Private Property was recently made aware of a story which the company felt deserved to be shared with the general public. For the sake of privacy, the name of the client has been changed.
The story begins with what should have been an ordinary property transaction. At the beginning of the year, Nancy* decided she wanted to purchase property in Kempton Park and approached Jacqui Grobbelaar of RE/MAX Dazzle to look at homes in the area. Jacqui escorted Nancy around the area for a few months in search of a suitable property but Nancy didn’t make an offer on any of those she came across.
Quite incidentally, a friend of Nancy’s told her about a flat in her complex which was unoccupied and had been so for six months. Nancy took a look at the flat which was to be sold as an insolvent estate by a liquidation company. She liked what she saw and made an offer to purchase the property directly with the liquidation company. Nancy did not pay a deposit for the property. She also neglected to inform Jacqui of her offer.
Following her offer, Nancy approached a bank in an attempt to obtain a loan. Unfortunately for Nancy, the bank declined the loan as the body corporate of the complex in question could not produce the necessary financial information for the past three years.
When Nancy informed the liquidation company that the bank had declined the loan, the company attempted to intimidate Nancy saying she was legally bound to honour the purchase offer and owed the company the deposit which exceeded R50 000. The company also threatened to take Nancy to court if she didn’t comply. Rattled and upset, Nancy contacted Jacqui informing her of what had transpired. Far from being bitter about Nancy’s actions and the loss of a sale, Jacqui went out of her way to help Nancy.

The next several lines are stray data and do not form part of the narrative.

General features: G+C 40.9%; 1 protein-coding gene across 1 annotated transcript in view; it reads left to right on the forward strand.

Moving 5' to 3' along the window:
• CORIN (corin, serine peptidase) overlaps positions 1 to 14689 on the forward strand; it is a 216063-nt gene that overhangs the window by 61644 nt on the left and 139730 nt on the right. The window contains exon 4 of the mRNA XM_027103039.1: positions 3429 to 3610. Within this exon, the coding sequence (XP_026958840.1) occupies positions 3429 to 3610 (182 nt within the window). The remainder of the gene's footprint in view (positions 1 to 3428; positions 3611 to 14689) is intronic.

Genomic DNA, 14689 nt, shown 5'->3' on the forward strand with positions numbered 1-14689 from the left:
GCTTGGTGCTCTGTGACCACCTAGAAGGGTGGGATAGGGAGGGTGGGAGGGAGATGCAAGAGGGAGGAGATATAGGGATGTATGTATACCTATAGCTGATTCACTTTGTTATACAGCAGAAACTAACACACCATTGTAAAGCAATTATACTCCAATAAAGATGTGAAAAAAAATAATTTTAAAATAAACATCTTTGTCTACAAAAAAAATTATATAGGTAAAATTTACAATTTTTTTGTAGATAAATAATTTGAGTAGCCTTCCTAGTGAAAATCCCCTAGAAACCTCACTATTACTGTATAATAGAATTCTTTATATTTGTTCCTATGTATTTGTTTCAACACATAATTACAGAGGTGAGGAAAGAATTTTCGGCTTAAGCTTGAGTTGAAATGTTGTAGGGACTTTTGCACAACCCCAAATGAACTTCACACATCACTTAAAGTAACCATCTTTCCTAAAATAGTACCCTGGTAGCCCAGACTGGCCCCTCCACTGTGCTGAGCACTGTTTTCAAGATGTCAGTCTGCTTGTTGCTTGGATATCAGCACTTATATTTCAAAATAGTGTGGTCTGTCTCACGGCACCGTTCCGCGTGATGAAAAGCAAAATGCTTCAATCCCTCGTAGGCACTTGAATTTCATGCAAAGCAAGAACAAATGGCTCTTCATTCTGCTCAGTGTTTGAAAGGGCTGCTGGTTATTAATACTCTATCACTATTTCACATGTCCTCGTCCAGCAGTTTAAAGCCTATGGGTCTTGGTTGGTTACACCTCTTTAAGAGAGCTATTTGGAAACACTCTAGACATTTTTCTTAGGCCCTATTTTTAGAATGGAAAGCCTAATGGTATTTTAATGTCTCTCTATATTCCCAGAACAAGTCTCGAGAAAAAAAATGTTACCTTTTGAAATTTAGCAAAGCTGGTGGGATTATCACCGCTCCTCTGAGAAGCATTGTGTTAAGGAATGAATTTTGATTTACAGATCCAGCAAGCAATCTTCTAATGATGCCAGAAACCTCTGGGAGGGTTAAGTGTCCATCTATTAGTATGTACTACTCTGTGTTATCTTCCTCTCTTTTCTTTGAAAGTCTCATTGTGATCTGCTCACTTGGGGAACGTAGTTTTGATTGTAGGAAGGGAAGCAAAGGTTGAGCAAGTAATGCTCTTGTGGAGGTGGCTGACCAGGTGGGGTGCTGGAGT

She briefly explained to Nancy that the liquidators had no grounds for their threats and sent her a copy of the Consumer Protection Act (CPA) which outlined Nancy’s rights regarding such transactions. According to the CPA, Nancy was not bound to pay the deposit and was not in breach of contract. Jacqui also typed up a letter on Nancy’s behalf which Nancy then sent, along with a copy of the CPA to the liquidators.
Nancy never heard another word from the bullying liquidators and no legal action was taken against her. Interestingly, Nancy subsequently heard that the liquidation company had not been officially commissioned with the sale of the flat Nancy had wanted to purchase and were marketing it illegally. The company was later taken to court over the matter. Jacqui has since sold another property to Nancy who has also referred a number of contacts to Jacqui.
Says Nancy: “I was so grateful to Jacqui for assisting me with my dilemma. I didn’t know my rights and felt intimidated. Through Jacqui I managed to avoid a potentially very ugly and costly legal battle. In my opinion she is a credit to her industry and I would recommend her to anyone seeking property in Kempton Park.”
*not her real name.